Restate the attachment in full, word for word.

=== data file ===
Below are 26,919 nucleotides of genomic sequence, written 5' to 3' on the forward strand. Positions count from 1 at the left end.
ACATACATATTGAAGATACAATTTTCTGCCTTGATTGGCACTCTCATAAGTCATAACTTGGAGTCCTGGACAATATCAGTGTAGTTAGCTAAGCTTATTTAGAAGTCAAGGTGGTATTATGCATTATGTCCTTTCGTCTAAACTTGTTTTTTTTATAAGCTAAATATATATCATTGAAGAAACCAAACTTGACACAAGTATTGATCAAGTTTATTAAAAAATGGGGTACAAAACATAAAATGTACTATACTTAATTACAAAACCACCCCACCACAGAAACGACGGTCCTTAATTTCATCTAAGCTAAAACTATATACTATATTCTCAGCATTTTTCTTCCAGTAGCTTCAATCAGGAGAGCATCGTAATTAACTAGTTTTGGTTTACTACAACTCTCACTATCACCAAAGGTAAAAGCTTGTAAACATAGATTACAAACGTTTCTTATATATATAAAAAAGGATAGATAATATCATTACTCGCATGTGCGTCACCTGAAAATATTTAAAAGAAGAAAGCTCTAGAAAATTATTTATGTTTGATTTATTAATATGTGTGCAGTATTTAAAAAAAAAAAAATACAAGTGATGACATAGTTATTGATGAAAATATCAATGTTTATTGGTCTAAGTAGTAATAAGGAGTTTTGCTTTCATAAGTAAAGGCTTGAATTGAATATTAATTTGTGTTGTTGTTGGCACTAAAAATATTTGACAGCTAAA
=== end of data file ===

Below are 26,919 nucleotides of genomic sequence, written 5' to 3' on the forward strand. Positions count from 1 at the left end.
ACATACATATTGAAGATACAATTTTCTGCCTTGATTGGCACTCTCATAAGTCATAACTTGGAGTCCTGGACAATATCAGTGTAGTTAGCTAAGCTTATTTAGAAGTCAAGGTGGTATTATGCATTATGTCCTTTCGTCTAAACTTGTTTTTTTTATAAGCTAAATATATATCATTGAAGAAACCAAACTTGACACAAGTATTGATCAAGTTTATTAAAAAATGGGGTACAAAACATAAAATGTACTATACTTAATTACAAAACCACCCCACCACAGAAACGACGGTCCTTAATTTCATCTAAGCTAAAACTATATACTATATTCTCAGCATTTTTCTTCCAGTAGCTTCAATCAGGAGAGCATCGTAATTAACTAGTTTTGGTTTACTACAACTCTCACTATCACCAAAGGTAAAAGCTTGTAAACATAGATTACAAACGTTTCTTATATATATAAAAAAGGATAGATAATATCATTACTCGCATGTGCGTCACCTGAAAATATTTAAAAGAAGAAAGCTCTAGAAAATTATTTATGTTTGATTTATTAATATGTGTGCAGTATTTAAAAAAAAAAAAATACAAGTGATGACATAGTTATTGATGAAAATATCAATGTTTATTGGTCTAAGTAGTAATAAGGAGTTTTGCTTTCATAAGTAAAGGCTTGAATTGAATATTAATTTGTGTTGTTGTTGGCACTAAAAATATTTGACAGCTAAA